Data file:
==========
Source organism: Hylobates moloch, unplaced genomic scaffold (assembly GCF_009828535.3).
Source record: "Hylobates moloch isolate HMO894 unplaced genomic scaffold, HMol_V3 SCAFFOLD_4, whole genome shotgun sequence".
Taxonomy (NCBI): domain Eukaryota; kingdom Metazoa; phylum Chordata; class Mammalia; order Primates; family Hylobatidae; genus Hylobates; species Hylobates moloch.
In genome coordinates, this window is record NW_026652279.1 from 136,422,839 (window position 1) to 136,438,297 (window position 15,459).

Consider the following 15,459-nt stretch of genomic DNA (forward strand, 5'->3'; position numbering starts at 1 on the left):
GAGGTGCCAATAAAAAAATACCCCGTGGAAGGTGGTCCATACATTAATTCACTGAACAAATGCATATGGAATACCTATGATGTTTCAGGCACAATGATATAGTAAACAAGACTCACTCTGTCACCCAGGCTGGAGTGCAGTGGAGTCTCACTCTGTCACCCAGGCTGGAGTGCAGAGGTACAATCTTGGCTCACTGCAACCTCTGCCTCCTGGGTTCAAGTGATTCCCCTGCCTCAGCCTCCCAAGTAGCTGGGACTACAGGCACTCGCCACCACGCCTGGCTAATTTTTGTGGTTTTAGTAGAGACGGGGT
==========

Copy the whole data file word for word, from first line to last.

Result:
Source organism: Hylobates moloch, unplaced genomic scaffold (assembly GCF_009828535.3).
Source record: "Hylobates moloch isolate HMO894 unplaced genomic scaffold, HMol_V3 SCAFFOLD_4, whole genome shotgun sequence".
Taxonomy (NCBI): domain Eukaryota; kingdom Metazoa; phylum Chordata; class Mammalia; order Primates; family Hylobatidae; genus Hylobates; species Hylobates moloch.
In genome coordinates, this window is record NW_026652279.1 from 136,422,839 (window position 1) to 136,438,297 (window position 15,459).

Consider the following 15,459-nt stretch of genomic DNA (forward strand, 5'->3'; position numbering starts at 1 on the left):
GAGGTGCCAATAAAAAAATACCCCGTGGAAGGTGGTCCATACATTAATTCACTGAACAAATGCATATGGAATACCTATGATGTTTCAGGCACAATGATATAGTAAACAAGACTCACTCTGTCACCCAGGCTGGAGTGCAGTGGAGTCTCACTCTGTCACCCAGGCTGGAGTGCAGAGGTACAATCTTGGCTCACTGCAACCTCTGCCTCCTGGGTTCAAGTGATTCCCCTGCCTCAGCCTCCCAAGTAGCTGGGACTACAGGCACTCGCCACCACGCCTGGCTAATTTTTGTGGTTTTAGTAGAGACGGGGT